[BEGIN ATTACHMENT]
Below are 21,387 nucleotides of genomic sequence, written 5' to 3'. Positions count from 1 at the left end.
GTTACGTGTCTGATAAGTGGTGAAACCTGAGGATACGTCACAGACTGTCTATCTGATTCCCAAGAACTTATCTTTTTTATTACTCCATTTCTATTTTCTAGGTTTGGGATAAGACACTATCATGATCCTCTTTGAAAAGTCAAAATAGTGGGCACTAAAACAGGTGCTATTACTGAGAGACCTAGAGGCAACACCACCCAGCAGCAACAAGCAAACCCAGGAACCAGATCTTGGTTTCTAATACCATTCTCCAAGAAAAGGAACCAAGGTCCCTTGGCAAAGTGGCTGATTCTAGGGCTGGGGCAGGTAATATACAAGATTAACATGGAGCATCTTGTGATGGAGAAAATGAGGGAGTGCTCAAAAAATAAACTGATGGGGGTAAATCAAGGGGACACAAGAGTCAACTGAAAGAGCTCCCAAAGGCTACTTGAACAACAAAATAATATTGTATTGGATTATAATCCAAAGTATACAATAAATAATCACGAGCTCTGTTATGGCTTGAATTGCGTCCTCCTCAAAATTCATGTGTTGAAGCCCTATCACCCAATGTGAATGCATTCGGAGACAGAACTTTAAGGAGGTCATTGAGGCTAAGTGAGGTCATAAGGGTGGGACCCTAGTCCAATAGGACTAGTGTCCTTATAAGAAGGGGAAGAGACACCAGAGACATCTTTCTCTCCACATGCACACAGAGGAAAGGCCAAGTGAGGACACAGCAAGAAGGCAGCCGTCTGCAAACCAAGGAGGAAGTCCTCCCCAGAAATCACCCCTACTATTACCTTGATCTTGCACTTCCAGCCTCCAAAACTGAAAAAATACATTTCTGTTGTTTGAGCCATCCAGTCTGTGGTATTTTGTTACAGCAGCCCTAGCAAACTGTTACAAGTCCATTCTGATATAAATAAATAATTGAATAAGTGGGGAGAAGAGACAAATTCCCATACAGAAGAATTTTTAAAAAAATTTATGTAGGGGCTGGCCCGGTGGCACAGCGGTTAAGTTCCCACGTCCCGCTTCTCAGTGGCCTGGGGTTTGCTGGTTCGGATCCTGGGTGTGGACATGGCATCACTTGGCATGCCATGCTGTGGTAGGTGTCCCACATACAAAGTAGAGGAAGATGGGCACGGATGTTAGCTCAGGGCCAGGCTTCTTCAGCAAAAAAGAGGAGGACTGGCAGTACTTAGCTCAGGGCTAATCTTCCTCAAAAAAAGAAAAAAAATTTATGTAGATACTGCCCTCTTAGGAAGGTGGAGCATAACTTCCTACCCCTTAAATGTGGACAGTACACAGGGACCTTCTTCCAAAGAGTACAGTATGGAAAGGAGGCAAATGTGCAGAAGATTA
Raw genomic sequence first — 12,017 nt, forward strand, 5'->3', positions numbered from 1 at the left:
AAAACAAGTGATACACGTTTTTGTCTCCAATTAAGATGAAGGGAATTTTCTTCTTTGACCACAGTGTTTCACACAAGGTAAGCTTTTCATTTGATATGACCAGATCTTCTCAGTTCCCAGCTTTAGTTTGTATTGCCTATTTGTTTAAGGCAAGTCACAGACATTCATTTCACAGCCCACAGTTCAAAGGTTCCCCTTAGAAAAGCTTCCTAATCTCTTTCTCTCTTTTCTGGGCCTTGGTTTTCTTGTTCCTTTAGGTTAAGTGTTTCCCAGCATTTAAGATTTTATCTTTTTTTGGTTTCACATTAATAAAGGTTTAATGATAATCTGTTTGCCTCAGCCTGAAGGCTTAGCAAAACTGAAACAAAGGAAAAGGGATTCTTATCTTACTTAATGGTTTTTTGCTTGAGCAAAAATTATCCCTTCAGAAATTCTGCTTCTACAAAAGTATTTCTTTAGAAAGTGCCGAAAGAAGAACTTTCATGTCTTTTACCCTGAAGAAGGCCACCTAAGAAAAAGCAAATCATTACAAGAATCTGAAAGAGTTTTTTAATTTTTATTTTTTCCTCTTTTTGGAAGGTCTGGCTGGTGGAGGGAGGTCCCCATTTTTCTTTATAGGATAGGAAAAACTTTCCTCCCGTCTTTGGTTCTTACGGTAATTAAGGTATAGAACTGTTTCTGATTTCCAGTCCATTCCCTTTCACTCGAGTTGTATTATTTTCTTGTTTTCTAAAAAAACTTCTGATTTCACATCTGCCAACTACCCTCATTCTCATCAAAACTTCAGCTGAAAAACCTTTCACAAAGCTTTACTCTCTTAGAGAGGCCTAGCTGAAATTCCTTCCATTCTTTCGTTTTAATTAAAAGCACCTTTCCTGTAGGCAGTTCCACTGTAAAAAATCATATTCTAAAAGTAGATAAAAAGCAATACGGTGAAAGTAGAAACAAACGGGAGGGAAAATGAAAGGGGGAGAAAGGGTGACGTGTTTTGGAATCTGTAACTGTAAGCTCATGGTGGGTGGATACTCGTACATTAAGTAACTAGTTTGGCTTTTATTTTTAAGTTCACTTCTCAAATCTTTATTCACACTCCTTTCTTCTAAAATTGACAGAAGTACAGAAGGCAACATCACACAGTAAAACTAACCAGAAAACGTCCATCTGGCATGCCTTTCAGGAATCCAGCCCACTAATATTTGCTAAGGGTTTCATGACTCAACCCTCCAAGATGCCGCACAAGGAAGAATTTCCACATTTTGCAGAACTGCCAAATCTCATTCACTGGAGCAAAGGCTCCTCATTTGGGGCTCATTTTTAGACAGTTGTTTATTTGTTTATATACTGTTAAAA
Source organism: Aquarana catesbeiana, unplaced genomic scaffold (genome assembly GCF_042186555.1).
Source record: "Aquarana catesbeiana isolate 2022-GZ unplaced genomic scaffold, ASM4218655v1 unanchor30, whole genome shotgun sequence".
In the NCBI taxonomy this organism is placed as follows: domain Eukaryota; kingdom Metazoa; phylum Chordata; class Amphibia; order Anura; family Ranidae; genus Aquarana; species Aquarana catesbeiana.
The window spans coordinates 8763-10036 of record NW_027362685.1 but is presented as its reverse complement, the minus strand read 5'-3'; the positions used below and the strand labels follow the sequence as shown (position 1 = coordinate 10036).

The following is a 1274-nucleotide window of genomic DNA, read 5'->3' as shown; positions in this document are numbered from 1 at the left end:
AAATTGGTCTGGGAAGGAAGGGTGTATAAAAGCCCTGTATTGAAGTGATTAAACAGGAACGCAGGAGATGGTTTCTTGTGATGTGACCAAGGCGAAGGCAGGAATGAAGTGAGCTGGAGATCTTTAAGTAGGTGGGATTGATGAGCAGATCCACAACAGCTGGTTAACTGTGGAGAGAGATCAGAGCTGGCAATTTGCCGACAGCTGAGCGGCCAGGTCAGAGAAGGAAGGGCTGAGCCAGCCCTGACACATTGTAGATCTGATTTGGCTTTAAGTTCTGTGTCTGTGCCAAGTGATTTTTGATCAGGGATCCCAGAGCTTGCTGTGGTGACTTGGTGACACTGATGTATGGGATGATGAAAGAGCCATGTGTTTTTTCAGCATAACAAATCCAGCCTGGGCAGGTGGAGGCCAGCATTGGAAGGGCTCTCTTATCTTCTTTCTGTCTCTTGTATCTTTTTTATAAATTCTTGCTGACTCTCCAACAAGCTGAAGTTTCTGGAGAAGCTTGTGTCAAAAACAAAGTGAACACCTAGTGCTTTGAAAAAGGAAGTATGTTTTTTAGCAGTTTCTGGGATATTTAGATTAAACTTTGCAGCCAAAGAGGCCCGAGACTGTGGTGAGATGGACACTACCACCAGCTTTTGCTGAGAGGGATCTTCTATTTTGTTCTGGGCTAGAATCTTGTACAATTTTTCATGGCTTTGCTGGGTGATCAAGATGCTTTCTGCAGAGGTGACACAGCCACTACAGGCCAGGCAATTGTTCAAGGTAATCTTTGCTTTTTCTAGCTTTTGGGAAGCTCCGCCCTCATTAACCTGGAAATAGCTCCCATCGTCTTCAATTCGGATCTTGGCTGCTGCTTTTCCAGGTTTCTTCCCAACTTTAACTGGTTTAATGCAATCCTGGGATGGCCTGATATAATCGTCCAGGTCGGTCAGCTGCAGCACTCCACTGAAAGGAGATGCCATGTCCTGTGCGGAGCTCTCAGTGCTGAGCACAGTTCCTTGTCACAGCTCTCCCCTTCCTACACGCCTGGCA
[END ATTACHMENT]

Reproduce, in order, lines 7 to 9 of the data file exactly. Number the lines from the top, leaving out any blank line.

In the NCBI taxonomy this organism is placed as follows: domain Eukaryota; kingdom Metazoa; phylum Chordata; class Amphibia; order Anura; family Ranidae; genus Aquarana; species Aquarana catesbeiana.
The window spans coordinates 8763-10036 of record NW_027362685.1 but is presented as its reverse complement, the minus strand read 5'-3'; the positions used below and the strand labels follow the sequence as shown (position 1 = coordinate 10036).

The following is a 1274-nucleotide window of genomic DNA, read 5'->3' as shown; positions in this document are numbered from 1 at the left end: